MIAMI — Kyle Shanahan was just a teenager when he received a special Christmas present from his parents in 1994.
Unwrapping the box, Shanahan was elated when he picked up a red, No. 21 Deion Sanders jersey — a 75th anniversary throwback edition the 49ers wore during the 1994 season and during their fifth Super Bowl championship just over a month later in 1995.
“I didn’t take [the jersey] off until the day after the Super Bowl,” Shanahan said, reflecting on his 49ers fandom. “I wore it for a month and 10 days. I changed my undershirt, I promise. I was just dedicated to that team.”
Twenty five years later, Shanahan is now at the helm of the 49ers franchise, leading a team unfathomably rich in championship history to its seventh Super Bowl appearance.
And while his focus has shifted from being a 49ers super-fan to preparing for the biggest game of his life, being in a Super Bowl as the head coach of his childhood team is beyond anything he could have ever imagined.
“If you had told me this when I was in middle school, I would have said that’s a dream come true,” Shanahan said. “The way it worked out and the way everything lined up, it is pretty special to sit and think about.”
When talking to those around the 49ers about Shanahan today, the words that come up are often “genius” or “offensive savant.” Some players have even called him “the best offensive coach I’ve ever been around.”
But those praises didn’t rise accidentally for Shanahan. In fact, football has been in his blood for as long as he can remember, , as he spent a large portion of his childhood in or around NFL locker rooms.
Shanahan’s father, Mike, is one of the most well-respected coaches in the current NFL landscape. As a head coach for several NFL franchises over the span of his 55-year career, Mike boasts three Super Bowl rings, including two as a head coach.
His first, however came in 1995 when Mike served as the 49ers offensive coordinator under head coach George Seifert, calling the plays for quarterback Steve Young and the rest of the historically great San Francisco offense that season.
That year, the younger Shanahan was also a 49ers ball boy, afforded countless hours around some of the NFL’s greatest players including Jerry Rice and Sanders.
Shanahan was a receiver and quarterback at Saratoga High School at the time, soaking up rare and invaluable knowledge at 49ers practices and inside the team’s locker room.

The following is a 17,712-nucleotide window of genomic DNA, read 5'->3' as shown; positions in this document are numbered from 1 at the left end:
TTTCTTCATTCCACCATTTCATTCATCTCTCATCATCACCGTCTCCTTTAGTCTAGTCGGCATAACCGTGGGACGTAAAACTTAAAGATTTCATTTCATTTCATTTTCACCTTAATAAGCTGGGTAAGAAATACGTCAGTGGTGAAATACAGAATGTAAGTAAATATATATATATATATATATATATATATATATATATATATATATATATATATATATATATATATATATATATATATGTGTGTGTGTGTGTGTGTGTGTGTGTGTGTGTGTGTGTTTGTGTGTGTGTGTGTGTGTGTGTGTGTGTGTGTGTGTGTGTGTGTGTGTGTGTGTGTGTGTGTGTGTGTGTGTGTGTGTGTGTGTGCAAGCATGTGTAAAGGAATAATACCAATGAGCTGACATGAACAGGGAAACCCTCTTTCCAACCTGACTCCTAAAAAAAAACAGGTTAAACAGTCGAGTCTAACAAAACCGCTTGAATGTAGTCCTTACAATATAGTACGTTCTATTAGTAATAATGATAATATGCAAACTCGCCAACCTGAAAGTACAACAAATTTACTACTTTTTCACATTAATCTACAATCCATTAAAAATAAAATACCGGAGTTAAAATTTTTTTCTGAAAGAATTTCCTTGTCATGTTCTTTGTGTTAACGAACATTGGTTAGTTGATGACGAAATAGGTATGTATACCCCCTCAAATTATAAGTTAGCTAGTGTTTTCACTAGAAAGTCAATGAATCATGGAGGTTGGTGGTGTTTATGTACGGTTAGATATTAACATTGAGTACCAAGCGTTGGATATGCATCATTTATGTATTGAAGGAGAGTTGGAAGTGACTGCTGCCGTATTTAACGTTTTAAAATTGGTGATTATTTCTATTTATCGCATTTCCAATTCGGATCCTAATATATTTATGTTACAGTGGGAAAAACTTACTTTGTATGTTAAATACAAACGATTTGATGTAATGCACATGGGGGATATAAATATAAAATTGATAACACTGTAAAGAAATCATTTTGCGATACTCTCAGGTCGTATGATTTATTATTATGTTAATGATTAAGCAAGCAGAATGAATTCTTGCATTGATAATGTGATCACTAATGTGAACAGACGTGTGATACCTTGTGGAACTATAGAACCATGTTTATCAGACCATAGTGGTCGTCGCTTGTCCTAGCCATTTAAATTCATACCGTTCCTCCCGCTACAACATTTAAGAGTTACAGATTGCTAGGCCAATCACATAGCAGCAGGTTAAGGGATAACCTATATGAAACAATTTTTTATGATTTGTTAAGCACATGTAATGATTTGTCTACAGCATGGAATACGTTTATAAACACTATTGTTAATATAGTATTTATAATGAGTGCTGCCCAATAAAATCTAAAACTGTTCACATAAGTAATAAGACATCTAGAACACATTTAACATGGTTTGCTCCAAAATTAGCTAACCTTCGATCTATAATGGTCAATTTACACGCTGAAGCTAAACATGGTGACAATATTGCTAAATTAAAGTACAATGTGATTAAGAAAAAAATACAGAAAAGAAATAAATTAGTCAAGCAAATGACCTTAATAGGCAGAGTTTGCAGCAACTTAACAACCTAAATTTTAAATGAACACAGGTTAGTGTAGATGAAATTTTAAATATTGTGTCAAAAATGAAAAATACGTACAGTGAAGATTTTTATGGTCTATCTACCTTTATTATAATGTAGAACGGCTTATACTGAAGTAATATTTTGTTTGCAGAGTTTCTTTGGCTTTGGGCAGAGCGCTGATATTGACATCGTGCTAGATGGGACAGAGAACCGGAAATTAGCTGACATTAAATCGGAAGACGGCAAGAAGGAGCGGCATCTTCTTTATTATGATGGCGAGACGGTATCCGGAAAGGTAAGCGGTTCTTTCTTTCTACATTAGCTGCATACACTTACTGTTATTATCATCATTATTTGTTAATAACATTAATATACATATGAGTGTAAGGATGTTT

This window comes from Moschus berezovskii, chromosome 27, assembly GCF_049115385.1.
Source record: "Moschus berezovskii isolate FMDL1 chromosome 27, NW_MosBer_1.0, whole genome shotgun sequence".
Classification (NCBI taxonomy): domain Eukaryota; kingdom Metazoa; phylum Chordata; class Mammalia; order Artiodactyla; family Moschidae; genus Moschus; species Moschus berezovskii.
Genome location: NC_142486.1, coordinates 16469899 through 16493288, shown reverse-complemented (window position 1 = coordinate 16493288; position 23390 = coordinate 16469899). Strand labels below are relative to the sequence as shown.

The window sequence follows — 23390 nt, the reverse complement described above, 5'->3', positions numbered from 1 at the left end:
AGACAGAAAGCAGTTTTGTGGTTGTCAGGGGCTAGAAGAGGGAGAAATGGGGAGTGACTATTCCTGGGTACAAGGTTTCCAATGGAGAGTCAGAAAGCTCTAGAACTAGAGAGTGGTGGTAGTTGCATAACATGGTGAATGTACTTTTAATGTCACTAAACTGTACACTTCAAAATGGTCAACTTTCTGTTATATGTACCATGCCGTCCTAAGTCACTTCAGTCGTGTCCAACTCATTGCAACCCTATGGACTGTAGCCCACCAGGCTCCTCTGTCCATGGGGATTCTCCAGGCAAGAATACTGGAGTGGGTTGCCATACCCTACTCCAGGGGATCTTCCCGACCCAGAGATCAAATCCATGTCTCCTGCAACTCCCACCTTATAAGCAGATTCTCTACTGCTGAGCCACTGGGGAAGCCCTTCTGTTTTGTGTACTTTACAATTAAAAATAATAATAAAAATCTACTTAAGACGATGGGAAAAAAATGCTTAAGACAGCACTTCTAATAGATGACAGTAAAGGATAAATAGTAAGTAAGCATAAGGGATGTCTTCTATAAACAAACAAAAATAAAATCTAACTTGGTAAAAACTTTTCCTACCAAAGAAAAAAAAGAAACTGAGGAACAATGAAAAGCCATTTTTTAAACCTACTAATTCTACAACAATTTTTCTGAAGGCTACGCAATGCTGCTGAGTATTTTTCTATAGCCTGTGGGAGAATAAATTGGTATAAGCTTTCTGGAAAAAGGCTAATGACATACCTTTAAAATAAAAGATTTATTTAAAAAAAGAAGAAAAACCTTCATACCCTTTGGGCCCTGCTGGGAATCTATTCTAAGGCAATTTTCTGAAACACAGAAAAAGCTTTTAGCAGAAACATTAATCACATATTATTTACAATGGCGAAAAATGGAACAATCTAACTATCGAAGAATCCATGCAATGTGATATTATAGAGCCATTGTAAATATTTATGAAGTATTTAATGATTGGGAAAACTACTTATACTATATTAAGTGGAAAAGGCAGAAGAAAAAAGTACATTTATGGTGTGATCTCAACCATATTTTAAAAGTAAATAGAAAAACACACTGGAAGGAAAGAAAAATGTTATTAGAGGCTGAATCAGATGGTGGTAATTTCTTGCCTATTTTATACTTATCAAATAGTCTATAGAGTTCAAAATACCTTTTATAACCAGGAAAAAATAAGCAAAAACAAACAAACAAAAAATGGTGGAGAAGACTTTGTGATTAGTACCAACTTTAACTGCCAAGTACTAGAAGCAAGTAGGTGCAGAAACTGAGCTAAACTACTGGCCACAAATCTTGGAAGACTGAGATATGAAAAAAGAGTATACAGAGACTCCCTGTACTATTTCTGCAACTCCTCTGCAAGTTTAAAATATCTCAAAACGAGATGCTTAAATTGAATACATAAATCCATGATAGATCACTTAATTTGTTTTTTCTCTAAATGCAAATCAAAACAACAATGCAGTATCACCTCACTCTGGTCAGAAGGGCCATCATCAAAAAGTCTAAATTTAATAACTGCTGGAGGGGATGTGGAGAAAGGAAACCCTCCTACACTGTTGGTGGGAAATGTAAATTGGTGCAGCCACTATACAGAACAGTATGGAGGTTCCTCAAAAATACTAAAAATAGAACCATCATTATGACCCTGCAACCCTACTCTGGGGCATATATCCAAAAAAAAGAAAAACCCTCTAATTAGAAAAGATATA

“Guys like Deion, they would go to dinner and take the ball boys with them,” Mike said in an interview with ESPN. “He got a chance to get to know all of these guys on a personal basis. He’s around them now as well so it was a great experience for him.”
Shanahan can recall what it meant to him to have world-class players around during some of his formative years. He even remembers wandering around long after players had left the facility, looking for gloves they may have left behind — a memento for his 49ers collection.
“Players were such nice and good people to me at a young age,” Shanahan said. “I see our guys do it now with people and be able to bring my son around and see how they treat him. I was very fortunate to have that growing up.”
On top of being around the team before during and after practice, Shanahan was around for the trio of Super Bowls his father won as a coach as well. He even got to ride on a bus with him during the championship parade in San Francisco. It was the ultimate experience for a fan of football, particularly of the 49ers.
Looking back on it, Shanahan can only smile when he thinks back to that time. He cherishes the moments he got to spend with his father on such a massive stage. And now, he may have a shot at sharing a new moment of triumph with his dad.
The Shanahans have a chance to be the first father-son duo to win Super Bowls as head coaches after becoming the first pair to each appear in Super Bowls as head coaches.
“Those are things that you find out because someone told you,” Shanahan said. “Winning a Super Bowl is something that I couldn’t have imagined for my dad and then to do it for myself, there’s nothing more that I could have imagined in sports.”
When asked about his history with the team, his time spent hanging out with players back when he was 15 years old, or even that Deion Sanders jersey, which was stolen a few years during his senior year of high school, Shanahan quickly brushes off its significance.
He calls the opportunity to bring a Lombardi Trophy back to San Francisco a “dream come true,” and now has a chance to turn it into reality. What makes it even more special is that it can be with a team he’s been cheering on his whole life.
“Just winning a Super Bowl is enough,” Shanahan said. “That kind of consumes you.”